Capitalism is freeing the commodity of its material form, if it hasn’t totally already. Online, nothing is a finished product. Non-traditional commodity forms are constantly evolving, updating, changing, fixing, linking, debugging and re-working in an indefinite and interminable process of production. Instagram as a commodity is a tool of affect and therein lies its primary value; the community, hardly its rudimentary technology, is where the money is.  Its organically operating community, not necessarily its technology, is of value. This is an altogether new relationship and interaction between labor and time, production and time, and quality and time. No one is suggesting that all commodities have disappeared – simply go to Amazon – but “become more transparent” as a result of the kind of labor behind them.
In the early days of the Internet, barely any mass volunteer labor was compensated – and it did not need to be. Money was not driving the burgeoning community nor fostering its participation. Invention itself pushed forward the technology, drawing from a limitless and willing workforce. The tiny fraction that paid was overcompensated at the hierarchical top in owners and CEOs of web companies. Then the bubble burst, and capitalism learned from it’s mistakes. Back to tangible assets, like real estate. It is even more pronounced today. On the whole, the Internet is maintained by an unfathomable amount of labor (in varying degrees of quantity and quality), done willingly for fun. It is co-operation far from the factory, it is interacting with others. This labor presents itself as intimate and personal; it is domestic, un-alienated, homegrown, yours. Why else would this kind of labor be unrecognizable? Since when is work fun?
Terranova, ultimately and astutely, sees the relationship of labor and capital (immaterial and free labor) as one fundamental to late capitalism that, as it has grown and evolved and become late, has led to a relationship that "is mutually constitutive, entangled and crucially forged during the crisis of Fordism.” Free labor is so real because it manifests itself, through the shrewd maneuvering of capitalist ingenuity, as “a desire of labor”, a desire for labor, that is “immanent to late capitalism - it does not appropriate anything: it nurtures, exploits and exhausts its labor force and its cultural and affective production.”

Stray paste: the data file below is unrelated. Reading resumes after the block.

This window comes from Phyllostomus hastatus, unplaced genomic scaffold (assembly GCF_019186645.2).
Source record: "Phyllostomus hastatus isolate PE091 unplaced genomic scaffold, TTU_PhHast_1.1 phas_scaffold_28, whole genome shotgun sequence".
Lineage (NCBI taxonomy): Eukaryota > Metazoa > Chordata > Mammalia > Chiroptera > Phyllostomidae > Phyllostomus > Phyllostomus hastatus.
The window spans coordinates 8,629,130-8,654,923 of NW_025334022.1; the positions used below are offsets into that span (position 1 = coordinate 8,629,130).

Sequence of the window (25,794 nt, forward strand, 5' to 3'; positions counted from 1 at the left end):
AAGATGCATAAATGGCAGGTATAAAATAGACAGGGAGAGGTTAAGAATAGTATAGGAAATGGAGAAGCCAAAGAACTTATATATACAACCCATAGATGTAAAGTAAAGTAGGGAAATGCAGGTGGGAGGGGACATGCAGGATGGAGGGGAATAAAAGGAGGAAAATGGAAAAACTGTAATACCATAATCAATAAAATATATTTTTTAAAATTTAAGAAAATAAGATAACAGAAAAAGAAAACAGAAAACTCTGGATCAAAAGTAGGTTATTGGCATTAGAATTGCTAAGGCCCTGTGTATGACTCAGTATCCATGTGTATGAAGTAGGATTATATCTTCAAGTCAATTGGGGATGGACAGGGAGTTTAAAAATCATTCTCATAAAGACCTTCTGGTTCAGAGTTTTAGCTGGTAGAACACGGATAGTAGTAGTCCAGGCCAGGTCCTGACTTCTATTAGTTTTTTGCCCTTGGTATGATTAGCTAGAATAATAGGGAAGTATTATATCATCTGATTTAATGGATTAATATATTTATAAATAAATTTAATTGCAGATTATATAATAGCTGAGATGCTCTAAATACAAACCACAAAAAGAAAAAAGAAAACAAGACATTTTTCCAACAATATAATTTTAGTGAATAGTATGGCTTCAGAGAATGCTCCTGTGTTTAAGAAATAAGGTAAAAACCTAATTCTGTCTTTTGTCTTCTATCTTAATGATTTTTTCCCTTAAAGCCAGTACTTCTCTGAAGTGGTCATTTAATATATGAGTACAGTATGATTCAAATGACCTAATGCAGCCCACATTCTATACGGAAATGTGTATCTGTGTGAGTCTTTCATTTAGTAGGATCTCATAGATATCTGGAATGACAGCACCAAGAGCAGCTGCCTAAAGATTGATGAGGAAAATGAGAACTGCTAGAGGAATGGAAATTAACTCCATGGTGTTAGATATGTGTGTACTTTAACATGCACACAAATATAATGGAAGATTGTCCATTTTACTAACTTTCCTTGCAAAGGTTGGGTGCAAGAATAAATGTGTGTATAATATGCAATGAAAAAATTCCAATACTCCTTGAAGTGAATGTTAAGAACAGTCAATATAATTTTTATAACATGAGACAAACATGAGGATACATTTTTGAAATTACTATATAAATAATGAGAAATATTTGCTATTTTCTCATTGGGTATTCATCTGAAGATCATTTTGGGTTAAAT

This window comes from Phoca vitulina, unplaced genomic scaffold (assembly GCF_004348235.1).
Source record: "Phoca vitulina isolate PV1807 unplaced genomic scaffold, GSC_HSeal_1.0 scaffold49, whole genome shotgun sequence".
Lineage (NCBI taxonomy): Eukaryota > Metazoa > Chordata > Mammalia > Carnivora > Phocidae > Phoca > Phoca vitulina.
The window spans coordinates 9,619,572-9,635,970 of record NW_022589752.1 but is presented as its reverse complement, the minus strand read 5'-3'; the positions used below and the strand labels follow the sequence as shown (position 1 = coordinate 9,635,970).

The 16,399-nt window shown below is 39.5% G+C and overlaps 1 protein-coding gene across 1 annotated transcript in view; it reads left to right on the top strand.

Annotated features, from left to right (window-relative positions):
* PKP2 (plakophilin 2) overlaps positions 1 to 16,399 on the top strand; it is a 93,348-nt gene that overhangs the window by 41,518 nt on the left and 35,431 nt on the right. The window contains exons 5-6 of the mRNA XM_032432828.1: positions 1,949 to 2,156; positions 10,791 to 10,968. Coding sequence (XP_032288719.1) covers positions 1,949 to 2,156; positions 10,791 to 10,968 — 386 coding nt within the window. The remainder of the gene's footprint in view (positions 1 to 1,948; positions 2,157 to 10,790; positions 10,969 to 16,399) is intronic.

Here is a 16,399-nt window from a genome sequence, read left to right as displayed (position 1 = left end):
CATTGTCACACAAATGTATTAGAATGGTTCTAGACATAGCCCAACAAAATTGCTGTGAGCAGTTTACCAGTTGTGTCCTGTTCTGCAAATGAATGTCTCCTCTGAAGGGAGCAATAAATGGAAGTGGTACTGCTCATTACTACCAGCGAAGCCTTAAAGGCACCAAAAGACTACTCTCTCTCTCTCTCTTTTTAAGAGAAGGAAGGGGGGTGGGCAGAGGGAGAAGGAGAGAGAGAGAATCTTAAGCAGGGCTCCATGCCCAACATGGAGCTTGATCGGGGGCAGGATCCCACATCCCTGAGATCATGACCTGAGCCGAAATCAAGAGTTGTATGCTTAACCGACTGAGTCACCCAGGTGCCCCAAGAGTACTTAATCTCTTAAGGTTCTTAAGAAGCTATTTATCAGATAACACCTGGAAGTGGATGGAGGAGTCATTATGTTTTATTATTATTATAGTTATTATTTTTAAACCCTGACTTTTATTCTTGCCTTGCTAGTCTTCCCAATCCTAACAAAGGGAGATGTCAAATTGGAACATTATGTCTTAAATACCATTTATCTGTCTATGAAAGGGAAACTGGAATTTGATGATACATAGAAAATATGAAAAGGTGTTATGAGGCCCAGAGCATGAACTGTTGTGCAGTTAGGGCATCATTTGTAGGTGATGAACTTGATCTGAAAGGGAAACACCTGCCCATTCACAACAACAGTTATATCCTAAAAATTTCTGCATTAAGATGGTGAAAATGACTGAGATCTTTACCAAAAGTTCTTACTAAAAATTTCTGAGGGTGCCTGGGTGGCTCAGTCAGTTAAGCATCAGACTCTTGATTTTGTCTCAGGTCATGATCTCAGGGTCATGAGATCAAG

Slowly but surely we inch closer towards the most evocative juncture of work, play, and value in the late capitalism of the early 21st century. Knowledge is both collective and individual, manifest in the material world of computers and the internet. Knowledge labor “is inherently collective, always the result of a collective and social production of knowledge,” and in the informated sphere of internet capitalism, where labor and employment (for lack of a better word) are rarely equivalent, play has been galvanized into action for capitalism by capitalism, and killing time is the name of the game.
 For example, how computer literacy/competency is of increasing centrality to labor.
 Immaterial labor is not a completely new phenomenon. Variations of “labor not recognized as such” exist in the past as well, most notably in the form of domestic and reproductive labor performed by women. For example, the reproductive labor in a 19th century family necessary to produce a population of new factory workers. Many have drawn on that kind of work to help craft the foundational scholarship that immaterial labor is rooted in. There always has been labor not recognized as such, especially when the unrecognizable labor has its sole referent in the most extreme, physically demanding, and traditional forms of labor. It is difficult to see domestic labor when the industrial factory is blocking the view.
 Valorization of these products cannot occur at the command of capital but capital makes sure “to retain control over the unfolding of these literalities and the processes of valorization," says Terranova.
 Living, human fingers are the only operators the touch screen responds to. Terranova employs The Matrix to illustrate the “classical” Marxian flesh-and-steel Frankensteinian monster. Post-Marxists theorizing the general intellect later, which opened the door for immaterial and affective labor, did not simply “stop at describing the general intellect as an assemblage of humans and machines at the heat of postindustrial production.” Still, whereas Terranova dismisses that idea, merely an “updated” classical Marxist perspective – “a world-spanning network, where computers use human beings as a way to allow the system of machinery, (and therefore capitalist production) to function” – the internet is in fact a global, connective network. To play up certain phobias as nothing but science-fiction fantasies is to undermine the some of the very real origins of those anxieties in the first place: the Industrial Revolution, the factory, the machine, and the status of the worker and his/her labor in the face of violent and destructive exploitation.
 Instagram was purchased by Facebook for $1 billion dollars in a deal that netted the CEO Kevin Systrom $400 million dollars and co-founder Mike Krieger $100 million dollars. Another $100 million dollars was to be paid out among the 13 other employees.
Terranova, Tiziana. Network Culture: Politics for the Information Age